Wollemia nobilis

Wollemi Pine

Family: Araucariaceae

It is an evergreen coniferous (pine) tree reaching 25–40 m tall.

It is well known that this species was (and still is) an internationally renowned discovery and has hence, become a famous plant in its own right; discovered in 1994 in remote and hard-to-access canyons in Wollemi National Park, about 150 km north-west of Sydney. The exact location is kept a close secret but it is said the tree exists in 3 canyons. 

The trees exist growing above Warm-Temperate Rainforest, probably on Narrabeen Sandstone or Shale Series-soils.  

It is a listed threatened species in the wild. 

The bark is very distinctive, dark brown, and knobbly. In a humorous sense, it bears a strong resemblance to Kellogg’s Coco Pops. 

Wollemia is a genus of conifers or pine trees. This means that no flowers are produced. 

New shoots often consist of ball-shaped cluster of growth. Leaves are described as occurring in 3-stages – on leading shoots; then juvenile-lateral shoots and then adult-lateral shoots. Leaves will vary from 1 cm long to 8 cm long and to 0.5 cm wide over these stages, linear to narrow-triangular, light and then mid-green on upper surface, paler on lower surface (glaucous); are arranged spirally on the shoot but twisted at the base to appear in two or four flattened ranks. 

Wollemia produces male and female cones on the same plant (a common trait for many pine trees); both produced at the terminals of the leaves. Male cones are to 10 cm long and about 20 mm diameter, red-brown when releasing pollen. Female cones are to 8 cm in diameter – green in colour, consisting of spike-sporophylls; maturing about 18 to 20 months after wind pollination. They disintegrate at maturity to release the seeds which are small and brown, thin and papery with a wing around the edge to aid wind-dispersal.

In the garden

Fortunately, once the species was discovered and described, it was able to be propagated readily from cuttings and tens of thousands of plants were produced for public sale (with the first plants auctioned!). 

The Wollemi Pine is extremely hardy and versatile in cultivation. Despite it being a threatened species, it is easy to grow and requires relatively low maintenance. It will adapt to a diverse range of climatic zones, thriving in full sun to semi shaded outdoor positions. They can be maintained in a pot almost indefinitely, and makes a good container plants for patios, verandas, and courtyards. Because it tolerates air conditioning, it can also be used as an indoor decorative plant. These are basic need to knows for care: when pruning the Wollemi Pine, use sterile secateurs at any time of year to retain its compact form. It can be pruned heavily with up to two thirds of the plant size removed. Pruning heavily can be done on the apical growth and the branches. The best time to prune is during the winter months.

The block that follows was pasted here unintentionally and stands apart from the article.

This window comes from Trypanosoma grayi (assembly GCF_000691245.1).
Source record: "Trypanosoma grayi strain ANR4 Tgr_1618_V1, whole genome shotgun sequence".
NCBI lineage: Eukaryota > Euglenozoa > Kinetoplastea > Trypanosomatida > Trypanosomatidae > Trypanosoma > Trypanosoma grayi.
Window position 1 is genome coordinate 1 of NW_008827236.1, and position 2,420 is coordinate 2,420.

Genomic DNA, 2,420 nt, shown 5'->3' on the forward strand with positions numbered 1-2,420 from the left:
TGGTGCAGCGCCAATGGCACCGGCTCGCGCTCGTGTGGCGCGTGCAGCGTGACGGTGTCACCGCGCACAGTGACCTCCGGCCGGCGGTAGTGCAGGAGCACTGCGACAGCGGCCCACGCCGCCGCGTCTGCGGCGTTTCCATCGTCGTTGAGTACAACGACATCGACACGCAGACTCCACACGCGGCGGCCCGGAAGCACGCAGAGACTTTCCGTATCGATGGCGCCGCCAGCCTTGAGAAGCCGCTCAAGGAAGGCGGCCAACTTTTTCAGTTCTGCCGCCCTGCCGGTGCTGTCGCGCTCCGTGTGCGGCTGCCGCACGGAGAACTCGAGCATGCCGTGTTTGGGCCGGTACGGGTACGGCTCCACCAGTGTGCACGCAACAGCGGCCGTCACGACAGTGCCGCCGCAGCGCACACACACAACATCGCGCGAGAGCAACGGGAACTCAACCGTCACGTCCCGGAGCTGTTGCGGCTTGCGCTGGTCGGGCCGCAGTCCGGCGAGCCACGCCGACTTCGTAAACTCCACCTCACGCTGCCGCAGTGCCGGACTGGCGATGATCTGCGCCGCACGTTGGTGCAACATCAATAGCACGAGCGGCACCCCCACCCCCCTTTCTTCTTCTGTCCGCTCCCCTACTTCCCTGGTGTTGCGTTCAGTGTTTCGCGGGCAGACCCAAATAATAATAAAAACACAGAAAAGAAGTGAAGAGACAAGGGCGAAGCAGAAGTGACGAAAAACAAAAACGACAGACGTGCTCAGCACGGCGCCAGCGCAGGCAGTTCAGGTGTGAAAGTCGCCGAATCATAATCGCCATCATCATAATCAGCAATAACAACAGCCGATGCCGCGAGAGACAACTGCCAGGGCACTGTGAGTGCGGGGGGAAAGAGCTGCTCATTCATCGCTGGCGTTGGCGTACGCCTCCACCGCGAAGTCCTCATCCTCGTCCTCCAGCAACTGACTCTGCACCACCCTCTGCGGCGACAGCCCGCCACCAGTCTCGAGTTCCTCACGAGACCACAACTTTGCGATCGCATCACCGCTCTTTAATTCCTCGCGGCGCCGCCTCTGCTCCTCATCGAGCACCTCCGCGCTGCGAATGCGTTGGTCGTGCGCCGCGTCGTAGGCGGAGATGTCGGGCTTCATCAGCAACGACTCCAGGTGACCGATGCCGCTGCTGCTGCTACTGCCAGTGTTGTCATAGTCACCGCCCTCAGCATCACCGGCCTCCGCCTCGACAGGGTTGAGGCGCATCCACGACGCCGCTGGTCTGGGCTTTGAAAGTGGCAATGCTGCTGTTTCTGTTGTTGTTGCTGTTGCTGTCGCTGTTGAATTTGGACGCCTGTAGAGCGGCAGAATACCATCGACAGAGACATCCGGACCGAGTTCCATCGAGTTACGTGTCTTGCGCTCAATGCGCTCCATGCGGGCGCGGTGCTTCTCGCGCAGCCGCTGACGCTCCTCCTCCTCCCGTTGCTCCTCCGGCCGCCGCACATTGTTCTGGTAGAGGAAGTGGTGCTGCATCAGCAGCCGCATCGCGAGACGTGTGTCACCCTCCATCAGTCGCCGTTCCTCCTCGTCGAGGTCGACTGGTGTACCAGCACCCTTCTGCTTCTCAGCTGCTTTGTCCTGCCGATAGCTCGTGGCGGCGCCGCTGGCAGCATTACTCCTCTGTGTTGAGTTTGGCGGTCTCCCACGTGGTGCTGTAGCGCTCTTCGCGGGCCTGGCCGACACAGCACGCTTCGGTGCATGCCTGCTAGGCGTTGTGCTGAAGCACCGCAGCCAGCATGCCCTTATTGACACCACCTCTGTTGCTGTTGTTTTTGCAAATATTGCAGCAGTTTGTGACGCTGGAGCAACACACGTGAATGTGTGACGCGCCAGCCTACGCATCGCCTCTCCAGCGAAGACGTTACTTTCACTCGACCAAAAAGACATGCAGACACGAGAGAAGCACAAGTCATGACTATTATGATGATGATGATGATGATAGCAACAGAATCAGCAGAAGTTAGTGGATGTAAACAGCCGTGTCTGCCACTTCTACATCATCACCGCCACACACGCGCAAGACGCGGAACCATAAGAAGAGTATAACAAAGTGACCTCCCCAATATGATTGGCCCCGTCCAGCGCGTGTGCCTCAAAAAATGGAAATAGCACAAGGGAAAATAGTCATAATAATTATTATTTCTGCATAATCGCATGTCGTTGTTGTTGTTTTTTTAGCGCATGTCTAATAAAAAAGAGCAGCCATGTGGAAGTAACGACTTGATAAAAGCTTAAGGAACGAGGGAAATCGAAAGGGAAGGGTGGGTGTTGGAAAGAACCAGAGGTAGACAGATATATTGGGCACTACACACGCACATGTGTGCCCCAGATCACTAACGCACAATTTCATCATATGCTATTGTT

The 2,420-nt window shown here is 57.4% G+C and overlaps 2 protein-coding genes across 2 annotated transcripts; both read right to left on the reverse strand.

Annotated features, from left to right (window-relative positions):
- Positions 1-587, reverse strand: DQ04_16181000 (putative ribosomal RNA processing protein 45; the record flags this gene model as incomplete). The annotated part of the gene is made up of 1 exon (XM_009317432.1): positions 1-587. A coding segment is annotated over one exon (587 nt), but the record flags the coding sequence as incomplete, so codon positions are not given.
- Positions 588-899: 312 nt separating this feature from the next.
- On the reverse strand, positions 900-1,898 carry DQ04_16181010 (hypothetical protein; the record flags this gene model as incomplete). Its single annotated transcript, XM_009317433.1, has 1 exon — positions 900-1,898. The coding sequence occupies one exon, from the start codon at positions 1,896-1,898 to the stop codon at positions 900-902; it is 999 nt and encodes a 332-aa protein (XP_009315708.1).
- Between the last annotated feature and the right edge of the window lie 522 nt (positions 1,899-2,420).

It is yet to be seen how long plants will last in gardens in the long-term and also, how large they will get. However, they are slow growing. It pays to consider that they can grow into a large tree, so consider this when planting. 

This news story is very informative for growing this plant, from the Botanic Gardens of Sydney https://www.botanicgardens.org.au/discover-and-learn/watch-listen-read/citizen-science-helps-ancient-wollemi-pine-endure 


Plants are readily available from nurseries. Once a plant is owned, it can possible be propagated from cuttings. 

Other information

One of the World’s oldest and rare trees and was only known only through fossil records from Antarctica. For a more detailed information on the discovery refer to this link: https://en.wikipedia.org/wiki/Wollemia

It is unknown what the effects of fire are on this species. In 2019, fire fighters went to tremendous efforts to save the canyons from fire during the extreme 2019-2020 bushfire event. Plants are likely killed off by fire.

Wollemiafrom the Latin form of the word Wollemi, the name of the National Park in New South Wales where the trees are found.

nobilis this epithet is a tribute to David Noble, a national park ranger at the time, who discovered the first stand of Wollemi Pines on an abseiling trip in 1994.

The Wollemi pine is classified as critically endangered on the International Union for the Conservation of Nature (IUCN’s) Red List. It is listed as threatened at both the State and Commonwealth level with the category of critically endangered.

NSW Flora Online (PlantNET) – Wollemia nobilis profile page       https://plantnet.rbgsyd.nsw.gov.au/cgi-bin/NSWfl.pl?page=nswfl&lvl=sp&name=Wollemia~nobilis 

Wikipedia profile page for Wollemia nobilis https://en.wikipedia.org/wiki/Wollemia

Australian National Herbarium profile page for Wollemia nobilis    https://www.anbg.gov.au/gnp/interns-2004/wollemia-nobilis.html

By Dan Clarke and Jeff Howes.